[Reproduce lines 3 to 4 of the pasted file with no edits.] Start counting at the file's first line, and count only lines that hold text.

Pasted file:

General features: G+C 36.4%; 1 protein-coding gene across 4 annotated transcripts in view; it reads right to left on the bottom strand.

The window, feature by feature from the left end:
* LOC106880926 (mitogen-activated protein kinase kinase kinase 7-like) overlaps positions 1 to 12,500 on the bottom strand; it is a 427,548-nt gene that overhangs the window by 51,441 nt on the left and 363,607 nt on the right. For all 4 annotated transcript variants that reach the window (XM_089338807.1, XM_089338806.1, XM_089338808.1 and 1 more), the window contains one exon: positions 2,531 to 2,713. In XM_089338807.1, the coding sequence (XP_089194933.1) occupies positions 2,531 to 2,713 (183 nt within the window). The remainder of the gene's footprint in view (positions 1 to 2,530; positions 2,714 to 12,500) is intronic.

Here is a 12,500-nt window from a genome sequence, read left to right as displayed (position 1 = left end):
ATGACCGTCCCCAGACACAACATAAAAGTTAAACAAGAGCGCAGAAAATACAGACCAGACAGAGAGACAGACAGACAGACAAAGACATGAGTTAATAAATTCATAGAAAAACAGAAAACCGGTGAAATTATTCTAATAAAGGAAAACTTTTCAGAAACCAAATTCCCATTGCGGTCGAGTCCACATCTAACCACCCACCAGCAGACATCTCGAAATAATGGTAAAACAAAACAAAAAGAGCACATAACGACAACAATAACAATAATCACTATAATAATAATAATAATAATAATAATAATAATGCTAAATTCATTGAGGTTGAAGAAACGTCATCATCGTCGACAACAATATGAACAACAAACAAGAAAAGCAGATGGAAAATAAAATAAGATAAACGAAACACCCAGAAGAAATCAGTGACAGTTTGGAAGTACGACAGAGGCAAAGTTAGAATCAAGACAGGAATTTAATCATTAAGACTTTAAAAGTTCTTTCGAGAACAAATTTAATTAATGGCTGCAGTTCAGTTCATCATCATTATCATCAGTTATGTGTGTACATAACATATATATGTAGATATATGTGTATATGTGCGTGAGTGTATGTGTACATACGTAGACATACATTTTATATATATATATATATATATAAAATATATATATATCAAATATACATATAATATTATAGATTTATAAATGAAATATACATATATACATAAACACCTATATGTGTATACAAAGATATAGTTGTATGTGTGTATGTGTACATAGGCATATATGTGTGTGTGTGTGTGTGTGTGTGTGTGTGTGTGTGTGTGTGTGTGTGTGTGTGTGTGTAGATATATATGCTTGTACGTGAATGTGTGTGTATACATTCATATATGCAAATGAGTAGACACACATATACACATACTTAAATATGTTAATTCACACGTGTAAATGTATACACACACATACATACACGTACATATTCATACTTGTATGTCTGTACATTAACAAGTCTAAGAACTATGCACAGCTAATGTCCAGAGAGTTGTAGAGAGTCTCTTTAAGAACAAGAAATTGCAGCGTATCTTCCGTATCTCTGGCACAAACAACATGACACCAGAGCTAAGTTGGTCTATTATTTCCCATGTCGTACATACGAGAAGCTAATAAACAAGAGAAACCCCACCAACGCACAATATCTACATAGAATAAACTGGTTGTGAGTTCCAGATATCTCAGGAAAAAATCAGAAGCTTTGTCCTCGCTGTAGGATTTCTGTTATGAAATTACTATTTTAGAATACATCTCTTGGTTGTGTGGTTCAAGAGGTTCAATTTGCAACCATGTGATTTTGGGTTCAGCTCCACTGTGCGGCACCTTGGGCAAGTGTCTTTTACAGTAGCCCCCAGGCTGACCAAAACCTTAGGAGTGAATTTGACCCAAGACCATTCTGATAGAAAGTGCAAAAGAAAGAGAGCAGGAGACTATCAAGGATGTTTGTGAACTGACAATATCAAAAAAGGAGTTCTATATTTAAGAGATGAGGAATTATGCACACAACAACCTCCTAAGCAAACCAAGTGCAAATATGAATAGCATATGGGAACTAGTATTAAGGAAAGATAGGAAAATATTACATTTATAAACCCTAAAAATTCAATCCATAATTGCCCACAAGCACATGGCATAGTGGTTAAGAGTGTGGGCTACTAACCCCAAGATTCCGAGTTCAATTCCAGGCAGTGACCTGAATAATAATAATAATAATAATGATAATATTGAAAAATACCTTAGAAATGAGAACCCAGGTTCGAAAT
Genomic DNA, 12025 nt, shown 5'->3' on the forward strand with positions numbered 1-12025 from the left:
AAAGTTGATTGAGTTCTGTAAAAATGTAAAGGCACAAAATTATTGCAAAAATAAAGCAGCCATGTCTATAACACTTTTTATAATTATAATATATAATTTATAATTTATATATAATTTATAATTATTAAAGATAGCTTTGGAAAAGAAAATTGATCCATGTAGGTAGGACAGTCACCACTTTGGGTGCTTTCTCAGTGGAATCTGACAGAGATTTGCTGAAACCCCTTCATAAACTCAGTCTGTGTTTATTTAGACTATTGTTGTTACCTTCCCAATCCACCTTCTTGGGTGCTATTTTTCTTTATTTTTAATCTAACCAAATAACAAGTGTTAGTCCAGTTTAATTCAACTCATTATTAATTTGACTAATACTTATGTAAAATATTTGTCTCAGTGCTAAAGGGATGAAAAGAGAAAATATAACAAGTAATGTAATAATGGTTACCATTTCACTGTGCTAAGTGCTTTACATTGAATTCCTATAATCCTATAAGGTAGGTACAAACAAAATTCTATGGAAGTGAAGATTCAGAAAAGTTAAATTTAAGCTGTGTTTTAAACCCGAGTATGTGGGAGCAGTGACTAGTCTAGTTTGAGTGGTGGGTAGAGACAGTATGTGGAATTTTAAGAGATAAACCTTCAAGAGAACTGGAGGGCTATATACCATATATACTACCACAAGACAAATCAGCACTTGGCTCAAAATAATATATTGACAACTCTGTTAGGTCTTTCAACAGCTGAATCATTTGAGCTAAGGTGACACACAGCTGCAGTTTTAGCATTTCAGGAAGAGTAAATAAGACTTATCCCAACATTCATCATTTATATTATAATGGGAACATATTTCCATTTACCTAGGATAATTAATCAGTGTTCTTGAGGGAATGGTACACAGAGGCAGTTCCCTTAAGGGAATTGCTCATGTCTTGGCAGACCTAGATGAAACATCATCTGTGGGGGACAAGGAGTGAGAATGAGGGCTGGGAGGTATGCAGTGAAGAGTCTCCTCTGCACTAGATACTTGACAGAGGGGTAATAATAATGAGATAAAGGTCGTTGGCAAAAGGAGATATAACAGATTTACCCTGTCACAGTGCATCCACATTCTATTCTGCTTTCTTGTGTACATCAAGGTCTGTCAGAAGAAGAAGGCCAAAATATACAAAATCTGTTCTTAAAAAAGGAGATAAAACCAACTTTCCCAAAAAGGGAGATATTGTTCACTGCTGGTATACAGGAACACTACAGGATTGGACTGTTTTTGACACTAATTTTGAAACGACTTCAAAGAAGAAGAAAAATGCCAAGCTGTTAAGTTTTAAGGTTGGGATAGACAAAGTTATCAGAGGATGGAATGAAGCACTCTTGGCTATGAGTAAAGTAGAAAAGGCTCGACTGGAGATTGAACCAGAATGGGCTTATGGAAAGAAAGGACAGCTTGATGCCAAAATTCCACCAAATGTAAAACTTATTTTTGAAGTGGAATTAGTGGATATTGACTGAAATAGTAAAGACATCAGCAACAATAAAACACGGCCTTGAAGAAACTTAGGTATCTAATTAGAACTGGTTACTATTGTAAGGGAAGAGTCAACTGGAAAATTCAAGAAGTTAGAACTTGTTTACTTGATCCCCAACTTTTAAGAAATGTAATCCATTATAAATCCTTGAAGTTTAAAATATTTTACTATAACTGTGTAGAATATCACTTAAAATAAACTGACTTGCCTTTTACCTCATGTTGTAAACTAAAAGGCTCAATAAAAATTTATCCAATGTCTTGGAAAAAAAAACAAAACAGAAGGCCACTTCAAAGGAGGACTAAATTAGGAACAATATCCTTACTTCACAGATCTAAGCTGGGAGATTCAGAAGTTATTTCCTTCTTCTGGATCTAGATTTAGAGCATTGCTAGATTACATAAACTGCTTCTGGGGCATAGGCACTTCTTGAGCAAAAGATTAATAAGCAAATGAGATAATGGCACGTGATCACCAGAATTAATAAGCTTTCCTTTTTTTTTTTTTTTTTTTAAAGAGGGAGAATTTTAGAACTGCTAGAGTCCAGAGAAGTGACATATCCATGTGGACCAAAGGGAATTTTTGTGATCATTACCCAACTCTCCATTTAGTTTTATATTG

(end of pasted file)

* LOC106880926 (mitogen-activated protein kinase kinase kinase 7-like) overlaps positions 1 to 12,500 on the bottom strand; it is a 427,548-nt gene that overhangs the window by 51,441 nt on the left and 363,607 nt on the right. For all 4 annotated transcript variants that reach the window (XM_089338807.1, XM_089338806.1, XM_089338808.1 and 1 more), the window contains one exon: positions 2,531 to 2,713. In XM_089338807.1, the coding sequence (XP_089194933.1) occupies positions 2,531 to 2,713 (183 nt within the window). The remainder of the gene's footprint in view (positions 1 to 2,530; positions 2,714 to 12,500) is intronic.

Here is a 12,500-nt window from a genome sequence, read left to right as displayed (position 1 = left end):